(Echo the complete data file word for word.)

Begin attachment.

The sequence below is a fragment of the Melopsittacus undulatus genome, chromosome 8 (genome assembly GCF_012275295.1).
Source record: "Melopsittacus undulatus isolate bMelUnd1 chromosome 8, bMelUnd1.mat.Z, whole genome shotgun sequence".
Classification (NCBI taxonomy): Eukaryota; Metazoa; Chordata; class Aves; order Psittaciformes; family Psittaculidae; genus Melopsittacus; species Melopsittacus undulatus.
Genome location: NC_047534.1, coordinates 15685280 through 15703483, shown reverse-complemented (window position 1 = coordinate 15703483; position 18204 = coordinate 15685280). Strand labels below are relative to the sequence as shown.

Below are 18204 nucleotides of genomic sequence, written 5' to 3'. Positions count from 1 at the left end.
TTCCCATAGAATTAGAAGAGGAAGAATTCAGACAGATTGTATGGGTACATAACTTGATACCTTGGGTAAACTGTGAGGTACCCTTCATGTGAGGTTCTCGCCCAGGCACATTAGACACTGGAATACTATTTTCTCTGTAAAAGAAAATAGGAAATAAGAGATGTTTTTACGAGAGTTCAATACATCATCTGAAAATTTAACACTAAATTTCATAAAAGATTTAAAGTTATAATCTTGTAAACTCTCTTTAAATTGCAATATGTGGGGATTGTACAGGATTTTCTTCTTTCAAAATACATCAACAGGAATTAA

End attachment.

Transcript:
The sequence below is a fragment of the Melopsittacus undulatus genome, chromosome 8 (genome assembly GCF_012275295.1).
Source record: "Melopsittacus undulatus isolate bMelUnd1 chromosome 8, bMelUnd1.mat.Z, whole genome shotgun sequence".
Classification (NCBI taxonomy): Eukaryota; Metazoa; Chordata; class Aves; order Psittaciformes; family Psittaculidae; genus Melopsittacus; species Melopsittacus undulatus.
Genome location: NC_047534.1, coordinates 15685280 through 15703483, shown reverse-complemented (window position 1 = coordinate 15703483; position 18204 = coordinate 15685280). Strand labels below are relative to the sequence as shown.

Below are 18204 nucleotides of genomic sequence, written 5' to 3'. Positions count from 1 at the left end.
TTCCCATAGAATTAGAAGAGGAAGAATTCAGACAGATTGTATGGGTACATAACTTGATACCTTGGGTAAACTGTGAGGTACCCTTCATGTGAGGTTCTCGCCCAGGCACATTAGACACTGGAATACTATTTTCTCTGTAAAAGAAAATAGGAAATAAGAGATGTTTTTACGAGAGTTCAATACATCATCTGAAAATTTAACACTAAATTTCATAAAAGATTTAAAGTTATAATCTTGTAAACTCTCTTTAAATTGCAATATGTGGGGATTGTACAGGATTTTCTTCTTTCAAAATACATCAACAGGAATTAA